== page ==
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August 1989

Traumatic Intermittent Perilymph Fistula

Author Affiliations

University of Texas, Galveston; Chapel Hill, NC

Arch Otolaryngol Head Neck Surg. 1989;115(8):903. doi:10.1001/archotol.1989.01860320013001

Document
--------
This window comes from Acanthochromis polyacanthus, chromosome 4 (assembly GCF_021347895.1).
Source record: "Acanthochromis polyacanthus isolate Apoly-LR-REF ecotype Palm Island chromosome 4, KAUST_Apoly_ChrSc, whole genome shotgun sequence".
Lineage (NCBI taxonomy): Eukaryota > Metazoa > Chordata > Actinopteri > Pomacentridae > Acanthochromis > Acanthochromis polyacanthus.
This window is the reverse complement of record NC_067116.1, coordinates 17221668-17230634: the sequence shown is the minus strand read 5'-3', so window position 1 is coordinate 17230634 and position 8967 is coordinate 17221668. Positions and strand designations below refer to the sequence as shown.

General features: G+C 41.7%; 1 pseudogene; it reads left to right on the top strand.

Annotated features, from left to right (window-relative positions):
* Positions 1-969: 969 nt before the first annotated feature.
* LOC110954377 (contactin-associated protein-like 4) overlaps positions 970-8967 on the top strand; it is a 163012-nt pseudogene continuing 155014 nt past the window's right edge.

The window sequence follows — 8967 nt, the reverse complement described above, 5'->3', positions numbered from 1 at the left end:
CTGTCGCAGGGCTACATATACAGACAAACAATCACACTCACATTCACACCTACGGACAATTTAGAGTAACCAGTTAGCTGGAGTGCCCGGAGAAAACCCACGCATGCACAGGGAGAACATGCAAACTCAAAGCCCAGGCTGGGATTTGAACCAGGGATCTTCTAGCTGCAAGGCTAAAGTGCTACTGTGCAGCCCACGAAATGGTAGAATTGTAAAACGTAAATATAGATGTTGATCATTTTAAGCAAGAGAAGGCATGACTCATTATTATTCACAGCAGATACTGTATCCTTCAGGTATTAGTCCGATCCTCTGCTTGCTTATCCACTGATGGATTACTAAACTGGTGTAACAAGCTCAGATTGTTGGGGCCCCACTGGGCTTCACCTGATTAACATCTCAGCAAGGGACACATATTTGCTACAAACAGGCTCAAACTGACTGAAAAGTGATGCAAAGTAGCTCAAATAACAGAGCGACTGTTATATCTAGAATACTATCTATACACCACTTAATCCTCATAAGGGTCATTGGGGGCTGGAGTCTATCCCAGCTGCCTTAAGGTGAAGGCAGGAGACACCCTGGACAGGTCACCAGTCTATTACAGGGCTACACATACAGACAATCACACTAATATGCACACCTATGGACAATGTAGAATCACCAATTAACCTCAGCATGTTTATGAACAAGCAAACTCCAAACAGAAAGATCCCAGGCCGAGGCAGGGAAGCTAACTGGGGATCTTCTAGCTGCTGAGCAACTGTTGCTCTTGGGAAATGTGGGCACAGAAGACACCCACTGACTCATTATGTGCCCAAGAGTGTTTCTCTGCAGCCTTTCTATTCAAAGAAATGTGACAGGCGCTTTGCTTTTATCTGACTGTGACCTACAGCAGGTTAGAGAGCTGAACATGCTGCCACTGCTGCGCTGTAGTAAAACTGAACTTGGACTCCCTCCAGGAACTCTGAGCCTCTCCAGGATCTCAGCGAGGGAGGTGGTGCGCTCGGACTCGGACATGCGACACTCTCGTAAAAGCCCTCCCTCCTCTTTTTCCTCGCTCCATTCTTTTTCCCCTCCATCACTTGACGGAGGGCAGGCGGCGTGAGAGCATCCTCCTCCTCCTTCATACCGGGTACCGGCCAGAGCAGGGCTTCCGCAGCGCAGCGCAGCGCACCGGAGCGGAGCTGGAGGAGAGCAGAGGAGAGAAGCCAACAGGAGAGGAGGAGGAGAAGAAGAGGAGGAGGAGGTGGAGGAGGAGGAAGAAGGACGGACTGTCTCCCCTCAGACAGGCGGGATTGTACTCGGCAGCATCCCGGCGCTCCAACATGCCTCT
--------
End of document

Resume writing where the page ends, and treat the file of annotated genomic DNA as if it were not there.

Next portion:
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At the meeting of the Southern Section of The Triological Society in Naples, Fla, George Lesinski, MD, and Cynthia S. Whitehurst, MS, Cincinnati, Ohio, presented a study of 25 patients with traumatic intermittent perilymph fistula. Of 44 patients (48 ears) who underwent exploratory tympanotomy during the period 1983 through 1988, 25 experienced the onset of auditory and vestibular symptoms immediately following blunt trauma or barotrauma. Abnormalities were found in 27 of 28 oval windows, and surgical repair was performed in all 28 oval windows. The predictive value of positive or negative pressure coupled with findings from an electronystagmogram in predicting the presence of a fistula was low, in that several false-negative findings were discovered. Dr Lesinski presented an interesting videotape that documented anterior lateral rotation of the footplate, which separated from the annular ligament anteriorly and inferiorly. The fistula was repaired by first lysing the mucosal adhesions surrounding the stapes

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